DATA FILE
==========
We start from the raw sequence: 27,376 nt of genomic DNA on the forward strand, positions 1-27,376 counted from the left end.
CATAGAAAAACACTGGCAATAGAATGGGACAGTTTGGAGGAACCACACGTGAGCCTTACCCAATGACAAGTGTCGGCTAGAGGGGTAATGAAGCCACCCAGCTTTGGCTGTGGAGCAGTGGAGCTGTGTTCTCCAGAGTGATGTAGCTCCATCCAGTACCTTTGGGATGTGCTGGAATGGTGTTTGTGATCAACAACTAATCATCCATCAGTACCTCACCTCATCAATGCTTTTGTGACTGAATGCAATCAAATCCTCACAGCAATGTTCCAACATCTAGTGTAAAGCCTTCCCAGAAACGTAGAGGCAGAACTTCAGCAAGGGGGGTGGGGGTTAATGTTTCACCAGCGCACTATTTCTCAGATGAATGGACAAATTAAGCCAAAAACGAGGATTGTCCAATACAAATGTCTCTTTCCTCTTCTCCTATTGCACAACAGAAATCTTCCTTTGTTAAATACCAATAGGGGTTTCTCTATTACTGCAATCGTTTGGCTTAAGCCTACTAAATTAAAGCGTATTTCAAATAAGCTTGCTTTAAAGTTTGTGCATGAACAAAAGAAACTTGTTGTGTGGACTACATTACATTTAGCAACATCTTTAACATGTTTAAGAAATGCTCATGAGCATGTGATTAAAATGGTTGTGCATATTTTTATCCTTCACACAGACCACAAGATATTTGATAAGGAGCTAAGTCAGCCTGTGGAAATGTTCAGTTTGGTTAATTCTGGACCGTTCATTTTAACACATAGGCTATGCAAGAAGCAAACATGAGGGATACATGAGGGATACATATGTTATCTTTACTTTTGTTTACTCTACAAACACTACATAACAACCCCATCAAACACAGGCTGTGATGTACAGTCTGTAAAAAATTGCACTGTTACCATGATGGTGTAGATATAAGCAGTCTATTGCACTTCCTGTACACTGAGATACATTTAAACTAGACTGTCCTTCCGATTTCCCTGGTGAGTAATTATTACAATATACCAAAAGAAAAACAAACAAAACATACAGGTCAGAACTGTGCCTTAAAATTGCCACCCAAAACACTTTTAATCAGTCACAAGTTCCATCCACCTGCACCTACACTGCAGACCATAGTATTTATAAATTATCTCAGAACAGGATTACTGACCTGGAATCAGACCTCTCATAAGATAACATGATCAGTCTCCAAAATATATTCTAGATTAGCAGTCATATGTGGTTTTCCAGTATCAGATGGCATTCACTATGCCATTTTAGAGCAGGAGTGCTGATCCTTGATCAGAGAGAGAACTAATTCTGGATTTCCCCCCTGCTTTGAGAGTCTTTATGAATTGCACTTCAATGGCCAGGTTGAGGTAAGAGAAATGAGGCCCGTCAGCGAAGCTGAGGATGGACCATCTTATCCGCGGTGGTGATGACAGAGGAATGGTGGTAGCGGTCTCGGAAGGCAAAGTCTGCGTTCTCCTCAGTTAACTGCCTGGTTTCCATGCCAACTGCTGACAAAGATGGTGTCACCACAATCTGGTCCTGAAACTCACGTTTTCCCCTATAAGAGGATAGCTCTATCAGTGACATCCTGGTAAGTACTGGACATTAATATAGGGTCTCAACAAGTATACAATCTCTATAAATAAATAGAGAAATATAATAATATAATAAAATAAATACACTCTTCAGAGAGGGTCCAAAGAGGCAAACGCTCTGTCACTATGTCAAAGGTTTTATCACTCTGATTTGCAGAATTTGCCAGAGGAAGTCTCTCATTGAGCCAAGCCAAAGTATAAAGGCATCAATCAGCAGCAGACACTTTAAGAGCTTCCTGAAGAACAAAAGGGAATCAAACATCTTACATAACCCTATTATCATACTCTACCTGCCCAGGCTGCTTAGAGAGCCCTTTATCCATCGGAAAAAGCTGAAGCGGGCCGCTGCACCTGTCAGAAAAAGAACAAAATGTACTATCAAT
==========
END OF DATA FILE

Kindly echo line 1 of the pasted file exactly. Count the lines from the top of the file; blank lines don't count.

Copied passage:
We start from the raw sequence: 27,376 nt of genomic DNA on the forward strand, positions 1-27,376 counted from the left end.